When there’s a figure of torture seated on the mantelpiece day after day, it shapes your mind in ways that evade description. Like the crucifix from Holland, the one my mother must have packed in her belongings. Something she could not live without. She needed to live without her parents and other members of her extended family. This crucifix provided certainty. A certainty that runs along the lines: there will always be suffering, and suffering brings with it the rewards of Heaven, if you live a good and unselfish life.
I had wanted to write about the crucifix on my desk this morning but the more I looked at it, the more appalled I became as I slipped into my childhood mind, the one that daily endured the sight of this thin man stretched out on a cross. Two planks of wood, one shorter than the other. Someone has carved this figure out of wood and painted it with varnish.
A man whose long arms are stretched into position. One of his arms once snapped and is reglued into its fixed position. One of his hands has worn away, still chipped, so that only the wrist remains stuck to the cross with a thumb nail. The cross rests on a semicircular centre piece in Bakelite which holds it steady. On the back someone has carved the letter and numbers: V498168, as if this piece is a job lot in a museum or has come from an auction room somewhere.
I know nothing of its provenance or how it came into my parents’ possession, only that this crucifix has accompanied me throughout my childhood from the house into which I was born. Perhaps that’s why I wanted to take it with me from among my mother’s possessions after she died.
None of my siblings who helped to clear out of my mother’s last bits and pieces soon after her death objected as I thought they might. Was I up to some sacrilegious no good? Or was it some sentimental longing to keep this souvenir from childhood. Why this souvenir, a figure of torture on a crucifix, a bearded man, his head lolling towards his shoulders, no longer able to hold it up? A loin cloth still in place around his hips but otherwise naked?
Two statues sat on the mantelpiece of my childhood, one of Christ crucified as I have described above, the other of his mother Mary, in brown porcelain, a crown on her head. The crown marks her royalty, a crown to mark Christ’s suffering. His was made of thorns.
Not that you can see this clearly, but I know from a childhood full of prayer and religious stories that the soldiers made Christ a crown of thorns by way of mockery. For the king of the Jews. I cannot empathise with the story anymore as it ceases to hold me in thrall as it might once have done.
I cannot believe any of the religious folklore I grew into and beyond. But on my eighteenth birthday or thereabouts even before a time when eighteen was considered the age of entering adulthood, when we still celebrated 21 as the real coming of age, I saw inside the church and began to doubt that anything the nuns had taught us at school bore any relation to what I now considered truthful. As if scales fell from my eyes and I began to think of all the ritual and pageantry of the church as akin to the stories from the Magic Faraway tree, that tree in the woods which a small tribe of children climbed after mealtimes and beyond. The canopy of leaves in the centre. They enter a fantastical world of other people who are interested in these sweet children so far away from home. The Saucepan Man who rattles pots and pans, Mrs Moon-Face, Dame Washalot and Mr Watizisname, strange creatures but no less real to me then than Jesus Christ is now. The world of make believe and imagination.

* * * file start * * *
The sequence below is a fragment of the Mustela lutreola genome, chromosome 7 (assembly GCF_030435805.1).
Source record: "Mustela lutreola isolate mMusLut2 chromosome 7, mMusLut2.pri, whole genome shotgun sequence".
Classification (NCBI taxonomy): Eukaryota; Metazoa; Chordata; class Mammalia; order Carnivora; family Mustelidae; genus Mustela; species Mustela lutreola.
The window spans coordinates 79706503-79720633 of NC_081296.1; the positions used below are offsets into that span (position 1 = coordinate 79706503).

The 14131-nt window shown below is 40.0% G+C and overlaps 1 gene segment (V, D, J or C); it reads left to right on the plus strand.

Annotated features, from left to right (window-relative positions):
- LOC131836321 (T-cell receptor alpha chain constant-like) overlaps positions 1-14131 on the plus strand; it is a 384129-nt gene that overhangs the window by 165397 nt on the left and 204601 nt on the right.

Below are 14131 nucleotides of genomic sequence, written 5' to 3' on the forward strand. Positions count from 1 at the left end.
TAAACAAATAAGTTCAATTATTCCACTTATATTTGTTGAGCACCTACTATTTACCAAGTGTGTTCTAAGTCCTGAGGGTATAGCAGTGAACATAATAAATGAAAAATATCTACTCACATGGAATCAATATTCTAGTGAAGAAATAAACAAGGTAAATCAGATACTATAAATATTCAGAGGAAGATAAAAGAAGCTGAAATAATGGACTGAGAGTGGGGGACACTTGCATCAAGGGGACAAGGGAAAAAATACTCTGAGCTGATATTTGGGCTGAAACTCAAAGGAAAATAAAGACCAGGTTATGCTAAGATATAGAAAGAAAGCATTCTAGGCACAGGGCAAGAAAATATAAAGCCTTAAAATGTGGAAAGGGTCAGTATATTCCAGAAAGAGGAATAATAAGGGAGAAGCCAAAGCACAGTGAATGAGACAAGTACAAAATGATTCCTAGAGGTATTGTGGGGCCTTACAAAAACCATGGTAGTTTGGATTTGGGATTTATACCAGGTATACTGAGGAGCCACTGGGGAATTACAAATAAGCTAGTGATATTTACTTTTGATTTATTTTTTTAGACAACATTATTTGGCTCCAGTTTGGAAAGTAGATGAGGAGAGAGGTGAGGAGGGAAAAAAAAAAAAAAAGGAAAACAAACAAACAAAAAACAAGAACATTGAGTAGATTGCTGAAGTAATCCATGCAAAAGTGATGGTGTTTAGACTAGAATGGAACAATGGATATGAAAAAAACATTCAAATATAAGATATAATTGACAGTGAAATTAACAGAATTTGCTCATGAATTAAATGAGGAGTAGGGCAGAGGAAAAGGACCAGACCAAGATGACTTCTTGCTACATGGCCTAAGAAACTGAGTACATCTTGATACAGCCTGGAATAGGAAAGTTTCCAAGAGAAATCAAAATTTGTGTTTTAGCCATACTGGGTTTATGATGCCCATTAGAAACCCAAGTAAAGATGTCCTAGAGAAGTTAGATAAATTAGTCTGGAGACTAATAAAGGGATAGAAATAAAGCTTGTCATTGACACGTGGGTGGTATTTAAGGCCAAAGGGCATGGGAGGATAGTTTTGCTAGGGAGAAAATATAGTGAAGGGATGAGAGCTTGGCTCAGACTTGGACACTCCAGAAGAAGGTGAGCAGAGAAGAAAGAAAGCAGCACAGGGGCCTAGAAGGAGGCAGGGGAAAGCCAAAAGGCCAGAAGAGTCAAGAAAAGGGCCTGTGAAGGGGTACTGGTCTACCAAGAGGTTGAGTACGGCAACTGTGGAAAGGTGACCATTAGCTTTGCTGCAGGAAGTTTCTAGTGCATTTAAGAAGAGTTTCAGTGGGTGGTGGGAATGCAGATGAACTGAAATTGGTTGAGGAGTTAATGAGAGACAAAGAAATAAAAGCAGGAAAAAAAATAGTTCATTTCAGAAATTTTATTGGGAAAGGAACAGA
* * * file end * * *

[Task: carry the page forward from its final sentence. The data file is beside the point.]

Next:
Last night I dreamed I sat around the table of my childhood, no longer a child. My father was at the head, and I sat at the opposite end, my sisters and brothers flanked on either side. We talked about sexual behaviour, and I protested that it was akin to rape.
I tried to explain this notion of rape culture to my family as I took a cigarette from my father’s Craven A filter tipped smokes and lit up. I smoked the cigarette from go to woe and did not enjoy the sensation on my lips, tongue and in my throat. Later in the dream I found myself lighting up another cigarette as my father watched. And again, I was repulsed.
A question in my mind, why was I doing this? Was this my father in myself?
It comes to me now as I think about Jesus Christ on the mantelpiece of my childhood home. My brothers nicknamed our father ‘JC’ after his first names, Jan Christiaan, a JC long suffering.
Whenever my husband, who also struggles under the weight of a Catholic childhood mutters under his voice, half in jest, half as an expression of whatever frustration ails him: ‘My God My God, why hath thou forsaken me?’ I remind him that these are the words of Christ on the cross, dying to atone for the sins of all mankind. Is this what my husband imagines he is doing? Is this how my father saw his lot too.
There on the crucifix of life, struggling to deal not only with his sins but also his own confused state of mind. For my father who broke the greatest taboo of all, who violated his children in much the way his own father once violated him.
Is this why the crucifix that sits beside me on display adds a layer to the confusion that is me?